Farming Magazine - August, 2014


Challenges and Opportunities of Wholesaling

From your farm to restaurants, schools and more
By Kathleen Hatt

Winter greens, like these growing in an unheated high tunnel at Surowiec Farm in Sanbornton, New Hampshire, in February, are in high demand by restaurants.
Photos courtesy of Charlie Burke, New Hampshire Farm to Restaurant Connection.

Is your farm producing more than you can sell through your farmstand, CSA or farmers markets? If so, the time may be right to consider wholesaling. Customers are pushing restaurants and supermarkets to offer locally grown food, and schools and institutions want to include locally grown food on their menus.

Initial considerations

  • Are you consistently producing more than you can retail?
  • Could you regularly and reliably supply one or more large customers?
  • How would your products be distributed? Could you deliver?
  • Could you supply several different kinds of produce?
  • Could you provide different types or cuts of meat?
  • Could you offer eggs or dairy products?

Working with restaurants

Restaurants want variety, according to Jeffrey Paige, chef/owner of Cotton, a casual upscale restaurant in Manchester, New Hampshire, that is Certified Local by the New Hampshire Farm to Restaurant Connection. Paige has long been a proponent of locally grown food. He prefers to incorporate local fruits and vegetables into his menu because they're fresher and tastier, since they're not varieties grown primarily for their ability to tolerate long-distance shipping. Throughout the year, when it comes to produce, restaurants are interested in both quality and variety. While the recent availability of locally grown root crops in winter is valued, there remains a need for lettuce and other greens. "Heirloom tomatoes would be appreciated anytime," Paige added.

In addition to variety, restaurants need reliability. Suppliers must be able to make good on their promises when it comes to timing and content of deliveries. "When we put an item on our menu, we need to know we will be able to get the ingredients to prepare it," Paige said. This would, of course, also be true of schools and institutions.

Working with schools

Schools are looking at prices, according to Stacey Purslow, coordinator for the NH Farm to School Program, an initiative begun in 2003 to educate school food service personnel, students and parents about the value of buying locally grown food. Although most school districts subsidize school lunches, typically priced around $2.50, there remains room for a substantial increase in funding for locally grown food. To utilize foods from local farms, some school districts are building a database of recipes for menu items that are tasty and meet USDA guidelines for school lunches.

Colleges and universities are also seeking locally sourced foods, often in response to student requests. Farms aiming for this market may need to join with other farms in order to offer products in sufficient quantity.

Another way for farmers to get locally grown foods into schools may be via a CSA. So far, this has been done in rather limited situations, mostly with small private schools. In this arrangement, both the school and some of its teachers may participate.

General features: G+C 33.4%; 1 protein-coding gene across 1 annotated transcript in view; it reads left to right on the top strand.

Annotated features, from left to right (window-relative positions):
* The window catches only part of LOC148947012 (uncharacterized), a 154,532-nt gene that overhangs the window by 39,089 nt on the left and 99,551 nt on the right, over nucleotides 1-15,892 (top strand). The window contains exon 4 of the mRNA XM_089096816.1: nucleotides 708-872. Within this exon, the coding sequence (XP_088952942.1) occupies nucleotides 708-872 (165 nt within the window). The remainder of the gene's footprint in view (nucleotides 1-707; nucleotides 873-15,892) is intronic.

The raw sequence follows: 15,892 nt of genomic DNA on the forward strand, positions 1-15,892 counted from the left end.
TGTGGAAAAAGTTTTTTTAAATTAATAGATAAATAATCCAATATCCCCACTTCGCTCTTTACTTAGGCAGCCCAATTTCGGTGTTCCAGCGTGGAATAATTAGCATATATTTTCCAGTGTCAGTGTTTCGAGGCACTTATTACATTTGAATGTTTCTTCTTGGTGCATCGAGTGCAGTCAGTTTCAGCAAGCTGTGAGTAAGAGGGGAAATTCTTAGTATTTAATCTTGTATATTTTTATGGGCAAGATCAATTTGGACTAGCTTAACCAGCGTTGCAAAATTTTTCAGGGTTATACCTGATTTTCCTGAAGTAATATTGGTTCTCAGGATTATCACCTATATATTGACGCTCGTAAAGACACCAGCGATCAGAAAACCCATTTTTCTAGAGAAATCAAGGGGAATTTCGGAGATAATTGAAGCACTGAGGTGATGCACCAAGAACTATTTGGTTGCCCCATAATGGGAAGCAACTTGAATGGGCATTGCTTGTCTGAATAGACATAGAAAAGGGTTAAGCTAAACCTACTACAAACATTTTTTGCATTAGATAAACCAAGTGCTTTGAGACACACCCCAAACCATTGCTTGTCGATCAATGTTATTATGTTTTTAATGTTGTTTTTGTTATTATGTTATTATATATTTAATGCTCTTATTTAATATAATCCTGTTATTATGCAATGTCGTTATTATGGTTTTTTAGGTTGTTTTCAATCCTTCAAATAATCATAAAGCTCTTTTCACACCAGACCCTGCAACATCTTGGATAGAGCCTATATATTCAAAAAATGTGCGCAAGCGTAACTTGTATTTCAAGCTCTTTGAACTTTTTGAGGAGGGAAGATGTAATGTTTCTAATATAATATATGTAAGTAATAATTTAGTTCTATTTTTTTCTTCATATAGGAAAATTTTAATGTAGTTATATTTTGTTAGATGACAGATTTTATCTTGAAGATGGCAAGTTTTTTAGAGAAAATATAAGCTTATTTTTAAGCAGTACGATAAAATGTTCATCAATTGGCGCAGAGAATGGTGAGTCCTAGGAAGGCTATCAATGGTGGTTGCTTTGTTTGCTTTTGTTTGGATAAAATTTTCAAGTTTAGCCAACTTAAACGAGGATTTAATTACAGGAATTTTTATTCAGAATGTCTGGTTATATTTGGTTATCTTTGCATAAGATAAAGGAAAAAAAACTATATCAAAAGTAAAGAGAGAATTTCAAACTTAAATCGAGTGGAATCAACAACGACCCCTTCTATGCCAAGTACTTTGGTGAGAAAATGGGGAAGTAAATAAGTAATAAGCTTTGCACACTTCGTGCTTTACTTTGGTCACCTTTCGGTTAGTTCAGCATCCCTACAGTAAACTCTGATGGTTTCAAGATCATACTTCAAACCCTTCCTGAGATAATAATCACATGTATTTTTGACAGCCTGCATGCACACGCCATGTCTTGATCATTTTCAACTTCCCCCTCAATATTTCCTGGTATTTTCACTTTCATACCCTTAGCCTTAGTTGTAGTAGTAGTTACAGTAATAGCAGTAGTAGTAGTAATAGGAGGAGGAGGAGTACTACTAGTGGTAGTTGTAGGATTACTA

Kevin Donahue, executive chef at Dyn, a Certified Local corporate dining facility, selects garlic at Red Manse Farm in Loudon, New Hampshire.

Making the connection

Connecting can be a major problem in these partnerships. Restaurants and institutions tend to be busiest at times when farmers may have less on their plates. Experienced chefs and farmers alike find that email works far better than phone calls. Paige often plans and places orders at the end of the day, and it is convenient for him to send emails around midnight. Farmers can respond in the morning when their workday begins.

An efficient way to promote farm sales is a weekly email listing products available during both the current and the following week. Larry Pletcher, owner of Vegetable Ranch in Warner, New Hampshire, said, "The problem for me is that I sometimes get too many responses and I run out."

Can you supply variety and quantity?

For restaurants and institutions, it's more convenient to get locally grown food from a single source. Trish Taylor, executive chef at the Grappone Conference Center in Concord, New Hampshire, said she generally orders about $300,000 worth of food annually from Sysco, the center's main vendor. Of that $300,000, approximately one-fourth to one-third is for produce. When she's able to procure locally grown ingredients, generally for use at small events, about half of her purchases tend to be produce and the remainder is dairy and meat.

You should always check with the market about its needs for any particular product. Don't expect every market to buy your zucchini when every other farm has a bumper crop too.

In addition to Vegetable Ranch's 14 cultivated acres in Warner, New Hampshire, Larry Pletcher farms 5 acres at St. Paul's, a boarding school for about 500 students in Concord, New Hampshire. The spinach and other vegetables grown here will be served in the school's dining halls and in the cafeterias of nearby Concord Hospital.

The virtual farmers market